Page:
Arts and Culture

 Early fall on the pond in "Walden, a game."USC Game Innovation Lab

Game developer Tracy Fullerton tells us why Henry David Thoreau would play her new game. It’s called “Walden.”More

Band A Part

Norway's acclaimed pianist Tord Gustavsen recommends another Norwegian classic, Masqualero's album "Bande a Part."More

Screenshot from "Desert Bus" playthrough by Phrasz013.

A simulated eight-hour bus drive earns you one point. Why would anyone want to play a game like that?More

Mark and Anne in front of Mark's home in "Animal Crossing"

Mark just built a new house. In fact, he built a whole town. And it's the one place we can actually visit, because it’s inside a game. He’s been taking refuge from the grim reality of a global pandemic...in Animal Crossing.More

sea wall on a cliff

British journalist John Lanchester’s recent novel “The Wall” paints a very chilly picture of climate catastrophe. It begins in the future, when rising sea levels and an immigration crisis pit children against parents.More

earth from space

Lidia Yuknavitch’s apocalyptic novel “The Book of Joan” is one of the most stunning examples of climate fiction. It’s the story of a near-future where Earth is decimated and the last few survivors are stranded out in space.More

a barren tree in Nambia

Lydia Millet mined Bible stories and parables to write her very contemporary novel about climate change, "A Children’s Bible.” She says that fiction can help us sort through hard feelings about climate change in a way daily news stories can't.More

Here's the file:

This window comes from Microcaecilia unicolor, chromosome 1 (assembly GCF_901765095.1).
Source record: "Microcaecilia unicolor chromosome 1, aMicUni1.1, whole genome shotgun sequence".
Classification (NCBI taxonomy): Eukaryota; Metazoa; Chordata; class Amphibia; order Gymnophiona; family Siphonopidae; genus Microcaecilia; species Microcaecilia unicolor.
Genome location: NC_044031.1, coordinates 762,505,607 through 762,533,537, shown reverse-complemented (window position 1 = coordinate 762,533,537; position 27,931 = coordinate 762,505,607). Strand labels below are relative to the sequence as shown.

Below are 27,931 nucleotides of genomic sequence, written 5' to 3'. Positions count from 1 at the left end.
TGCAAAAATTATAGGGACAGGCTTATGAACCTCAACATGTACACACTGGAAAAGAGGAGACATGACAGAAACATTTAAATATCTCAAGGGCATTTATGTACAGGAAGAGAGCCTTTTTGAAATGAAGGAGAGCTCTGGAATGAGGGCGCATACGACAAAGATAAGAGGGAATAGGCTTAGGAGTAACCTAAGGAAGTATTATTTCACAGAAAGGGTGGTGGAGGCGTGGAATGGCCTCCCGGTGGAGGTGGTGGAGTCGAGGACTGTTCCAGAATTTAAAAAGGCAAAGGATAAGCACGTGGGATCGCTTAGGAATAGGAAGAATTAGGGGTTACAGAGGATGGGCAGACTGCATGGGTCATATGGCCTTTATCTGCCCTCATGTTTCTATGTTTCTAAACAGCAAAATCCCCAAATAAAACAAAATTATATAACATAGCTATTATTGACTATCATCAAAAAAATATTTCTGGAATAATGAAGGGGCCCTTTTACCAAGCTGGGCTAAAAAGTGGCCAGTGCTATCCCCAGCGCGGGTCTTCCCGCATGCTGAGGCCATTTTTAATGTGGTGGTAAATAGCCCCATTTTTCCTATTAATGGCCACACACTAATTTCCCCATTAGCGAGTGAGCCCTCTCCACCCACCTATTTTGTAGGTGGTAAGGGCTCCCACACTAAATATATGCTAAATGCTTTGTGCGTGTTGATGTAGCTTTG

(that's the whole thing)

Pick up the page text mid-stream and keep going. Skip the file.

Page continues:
Alissa Waters in her shop.

In Madison, Wisconsin, there’s a place a lot of women with scars go. It’s a studio run by a tattoo artist — Alissa Waters — who specializes in the scars left from breast cancer surgery. Her tattoos help women reclaim their bodies.More

Products for skin

Living through a global pandemic is giving us all a whole new awareness of skin. Producer Angelo Bautista has been thinking a lot about his own skin — how to claim it, care for it, and all the ways he lives in it.More

Teju Cole

Teju Cole grew up in Nigeria and then moved to U.S., joining millions of others in the African diaspora. He became an acclaimed novelist and photographer, and now celebrates the cosmopolitan culture of global cities, including Lagos and New York.More

When you’re visiting a new city, it helps to have a guide. Dejene Hodes took Anne and Steve on a tour of Addis Ababa, from the Mercato to the financial district. He says the city is bursting with entrepreneurial energy and ambition.More

A moment on the street in Addis Ababa.

Ghanaian post-colonial theorist Ato Quayson thinks a lot about globalization, diaspora and transnationalism. Because he’s a literary scholar, he decided to "read" a single street — Oxford Street in Accra — as a study of contemporary urban Africa.More

Earth

N.K. Jemisin’s “Broken Earth” trilogy — set in a futuristic world grappling with power, racism and oppression, with a dash of magic thrown in — is rooted in the historical moment we’re now living in.More

roller coaster

Writer B.J. Novak imagines a roller coaster that's modeled after real life, and designed by the artist Christo.More

A false bull

Mark Sundeen tells Anne he accepted an advance to write a travel book about bull-fighting in Spain. What he wrote instead was an over-the-top fake documentary.More

Ghostly image

Kelly Link writes what she calls slipstream fiction — magical realist with a strong dose of weird.More

Walt Disney

Cultural anthropologist Scott A. Lukas describes the history and cultural significance of theme parks such as Disney World.More

A scene from the last phase of Ragnarök

Writer Neil Gaiman retells the ancient Norse myth of the Twilight of the Gods and apocalyptic end of the world in his stunning new collection, “Norse Mythology.”  We added some dark radio magic.More

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